Arabic language help

Discussion in 'Linguistics' started by skaught, May 2, 2008.

  1. skaught The field its covered in blood Valued Senior Member

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    I've always found Arabic interesting. Some questions:

    The word "ibn" how is it pronounced? What does it mean?

    What do the following words mean when they are part of a name?

    bin

    al
     
  2. S.A.M. uniquely dreadful Valued Senior Member

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    72,822
    Have you seen this thread?

    http://www.sciforums.com/showthread.php?t=64348

    ibn which means son of is pronounced as ibnah, it is also shortened as bin.

    al is a generic term meaning the; although it is always written, it is not always spoken.
     
  3. DiamondHearts Registered Senior Member

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    2,558
    The word bin or ibn is the same word, it includes the arabic letters baa and noon.

    It is pronounced like in the spelling of Umar ibn (or bin) Ahmad, as Umar ibne Ahmad continuously. Meaning Umar son of Ahmad.

    The world 'al' literally means 'the' in English, yet it is a proposition with determines a definite, such as a car sayarah, or the car as in al sayarah (actually pronouned as sayarah)

    Pronounciation of 'al' in a word differs depending on the first letter of the noun. It is a sun letter (as in pronounce as shams, the sun) written as al shams, where the 'laam' (L letter is silent and replaced by a duplicate of the first letter of the noun. Applies to specific first letters of noun.

    Moon words (al qamr, the moon) is pronounced as it is written.

    Please feel free to ask more.
     
  4. S.A.M. uniquely dreadful Valued Senior Member

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    72,822
    Hmm maybe I should leave this to DH.

    PS nice to see you again. :)
     
  5. skaught The field its covered in blood Valued Senior Member

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    4,094
    Thanks y'all! I always have trouble when I read Arabic names. I never know how certain words are supposed to sound.
     
  6. DiamondHearts Registered Senior Member

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    2,558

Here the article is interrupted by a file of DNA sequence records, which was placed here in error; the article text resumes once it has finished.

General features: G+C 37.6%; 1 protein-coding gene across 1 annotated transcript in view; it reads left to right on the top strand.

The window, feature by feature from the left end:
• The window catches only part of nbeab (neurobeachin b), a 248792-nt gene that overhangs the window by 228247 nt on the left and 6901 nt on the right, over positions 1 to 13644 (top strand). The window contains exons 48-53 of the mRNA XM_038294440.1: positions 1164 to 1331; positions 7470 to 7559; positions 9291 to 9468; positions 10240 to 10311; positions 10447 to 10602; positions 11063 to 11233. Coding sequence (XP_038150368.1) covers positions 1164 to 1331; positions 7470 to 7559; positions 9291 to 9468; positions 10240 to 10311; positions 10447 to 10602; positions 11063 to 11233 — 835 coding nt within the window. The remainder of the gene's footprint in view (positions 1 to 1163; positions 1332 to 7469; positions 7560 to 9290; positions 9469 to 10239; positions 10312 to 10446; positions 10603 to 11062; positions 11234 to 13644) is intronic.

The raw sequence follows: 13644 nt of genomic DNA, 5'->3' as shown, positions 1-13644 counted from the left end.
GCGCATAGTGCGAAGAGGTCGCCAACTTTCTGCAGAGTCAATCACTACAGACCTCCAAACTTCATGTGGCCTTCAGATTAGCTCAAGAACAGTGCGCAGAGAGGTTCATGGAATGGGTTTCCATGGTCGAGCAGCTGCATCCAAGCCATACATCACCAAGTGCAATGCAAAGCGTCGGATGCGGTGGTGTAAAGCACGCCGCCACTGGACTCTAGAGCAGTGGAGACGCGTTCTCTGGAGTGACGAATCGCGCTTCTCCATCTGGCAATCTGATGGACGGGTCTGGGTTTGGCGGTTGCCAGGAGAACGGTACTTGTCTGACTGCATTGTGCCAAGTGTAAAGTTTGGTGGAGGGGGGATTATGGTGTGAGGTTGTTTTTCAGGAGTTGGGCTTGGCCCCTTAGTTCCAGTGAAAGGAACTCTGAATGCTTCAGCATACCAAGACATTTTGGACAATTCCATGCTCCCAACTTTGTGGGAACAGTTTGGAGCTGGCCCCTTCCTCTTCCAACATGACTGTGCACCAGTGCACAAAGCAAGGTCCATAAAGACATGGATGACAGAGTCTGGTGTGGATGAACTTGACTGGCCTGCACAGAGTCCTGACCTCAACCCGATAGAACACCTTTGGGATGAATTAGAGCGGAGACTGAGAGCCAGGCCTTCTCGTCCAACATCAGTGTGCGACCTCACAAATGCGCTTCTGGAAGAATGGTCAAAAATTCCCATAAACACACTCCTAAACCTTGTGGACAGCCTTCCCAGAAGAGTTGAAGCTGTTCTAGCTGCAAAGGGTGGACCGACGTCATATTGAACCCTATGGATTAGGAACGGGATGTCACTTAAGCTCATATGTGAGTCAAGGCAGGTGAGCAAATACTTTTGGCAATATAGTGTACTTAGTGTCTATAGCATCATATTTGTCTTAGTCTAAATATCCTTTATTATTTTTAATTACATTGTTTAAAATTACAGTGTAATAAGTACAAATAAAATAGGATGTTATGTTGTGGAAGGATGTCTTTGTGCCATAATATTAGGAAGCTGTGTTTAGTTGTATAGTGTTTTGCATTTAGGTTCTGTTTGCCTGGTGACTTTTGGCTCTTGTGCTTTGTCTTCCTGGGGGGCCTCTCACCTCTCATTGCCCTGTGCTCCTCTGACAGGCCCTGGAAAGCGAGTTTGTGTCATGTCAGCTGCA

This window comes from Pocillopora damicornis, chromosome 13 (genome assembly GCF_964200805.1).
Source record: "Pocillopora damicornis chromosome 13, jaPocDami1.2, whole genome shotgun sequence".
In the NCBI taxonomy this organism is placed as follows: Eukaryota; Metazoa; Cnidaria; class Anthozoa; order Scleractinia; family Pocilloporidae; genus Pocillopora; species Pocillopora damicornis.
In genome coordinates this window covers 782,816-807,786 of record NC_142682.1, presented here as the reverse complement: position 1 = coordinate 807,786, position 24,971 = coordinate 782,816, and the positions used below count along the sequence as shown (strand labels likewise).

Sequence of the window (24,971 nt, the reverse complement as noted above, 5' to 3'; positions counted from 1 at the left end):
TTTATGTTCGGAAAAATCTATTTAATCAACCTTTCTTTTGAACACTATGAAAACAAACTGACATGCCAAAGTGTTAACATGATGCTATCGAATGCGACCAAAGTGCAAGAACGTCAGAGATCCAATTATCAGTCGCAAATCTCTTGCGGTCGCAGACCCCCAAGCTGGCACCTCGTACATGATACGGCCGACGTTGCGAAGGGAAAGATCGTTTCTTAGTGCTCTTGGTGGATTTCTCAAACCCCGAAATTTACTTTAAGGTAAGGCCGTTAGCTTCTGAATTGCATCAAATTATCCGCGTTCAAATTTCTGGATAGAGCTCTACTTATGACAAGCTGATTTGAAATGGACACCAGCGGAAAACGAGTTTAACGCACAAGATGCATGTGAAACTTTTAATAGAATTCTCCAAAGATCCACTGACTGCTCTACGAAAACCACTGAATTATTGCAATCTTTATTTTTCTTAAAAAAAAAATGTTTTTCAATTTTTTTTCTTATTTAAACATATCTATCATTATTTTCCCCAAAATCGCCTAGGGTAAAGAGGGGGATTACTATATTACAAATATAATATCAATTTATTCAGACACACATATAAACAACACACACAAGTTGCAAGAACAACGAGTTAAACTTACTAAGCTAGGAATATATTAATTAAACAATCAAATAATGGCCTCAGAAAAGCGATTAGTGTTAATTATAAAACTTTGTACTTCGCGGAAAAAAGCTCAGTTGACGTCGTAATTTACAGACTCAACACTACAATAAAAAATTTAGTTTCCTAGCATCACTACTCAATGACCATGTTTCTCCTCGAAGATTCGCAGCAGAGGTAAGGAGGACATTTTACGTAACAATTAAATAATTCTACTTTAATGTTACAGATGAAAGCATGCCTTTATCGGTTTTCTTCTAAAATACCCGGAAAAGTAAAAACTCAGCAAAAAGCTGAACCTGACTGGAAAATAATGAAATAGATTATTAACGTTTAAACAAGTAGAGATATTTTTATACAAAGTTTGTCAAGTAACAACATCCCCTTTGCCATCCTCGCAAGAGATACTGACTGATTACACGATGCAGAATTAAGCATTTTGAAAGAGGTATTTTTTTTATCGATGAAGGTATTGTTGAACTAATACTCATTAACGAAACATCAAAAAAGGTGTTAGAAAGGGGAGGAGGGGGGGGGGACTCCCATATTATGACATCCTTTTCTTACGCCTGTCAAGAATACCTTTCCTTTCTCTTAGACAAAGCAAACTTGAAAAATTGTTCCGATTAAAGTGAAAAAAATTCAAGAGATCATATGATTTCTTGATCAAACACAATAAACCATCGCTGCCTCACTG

Yes, nice to see you also Sam. I hope everything is well. Allah thadi duaey aur namaz qabool karen.
     
  7. S.A.M. uniquely dreadful Valued Senior Member

    Messages:
    72,822
    Pronouncing Arabic names

    http://www.hejleh.com/tree/names.html

    Ameen. :D
     
  8. Fraggle Rocker Moderator

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    22,692
    Bin/ibn is the same word as Hebrew ben, which was also used in traditional single-generation surnames. This practice survived up into the modern era, as in Eliezer ben-Yehuda, who spearheaded the revival of Hebrew as a spoken language 100 years ago, and David ben-Gurion, the first prime minister of the modern State of Israel. However today most Israelis and virtually all Diaspora Jews follow the convention of the dominant civilizations, and pass down the surname of one of their male ancestors indefinitely. [* * * * EDIT * * * * The use of the traditional naming system (ben- plus one's father's name) is apparently a modern affectation that was revived as part of the Zionist movement. Eleazer ben-Yehuda was born Eleazer Yitzhak Perlman and David ben-Gurion was born David Grün.]

    Is an Arabic patronymic surname only used for a single generation, or is it frozen and passed down like "Johnson" and "Márquez"? E.g., do Osama's sons carry the name bin-Laden, or are they bin-Osama? How are the surnames of women formed?

    Hebrew also has a definite article, ha. It is usually replicated on adjectives, which follow their nouns, e.g. ha-shoshan ha-adom, "the red rose."

    Hebrew, like Greek, has no indefinite article, "a/an." Is this also true of Arabic?
     
    Last edited: May 3, 2008
  9. S.A.M. uniquely dreadful Valued Senior Member

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    bin Laden is the family name attached from an ancestor, probably a patriarach? However in parlance I assume Osama's sons would be bin Osama.

    Osama himself is Osama bin Muhammad bin 'Awad bin Laden

    I'm assuming his identification as Osama bin Laden has more to do with familiarity with the bin Laden enterprises and possibly western ignorance of Arabic naming systems.

    edit: found something interesting in wiki

    Women are also identified by their father, they do not change their names after marriage.

    Fatima bint Mohammed, for instance
     

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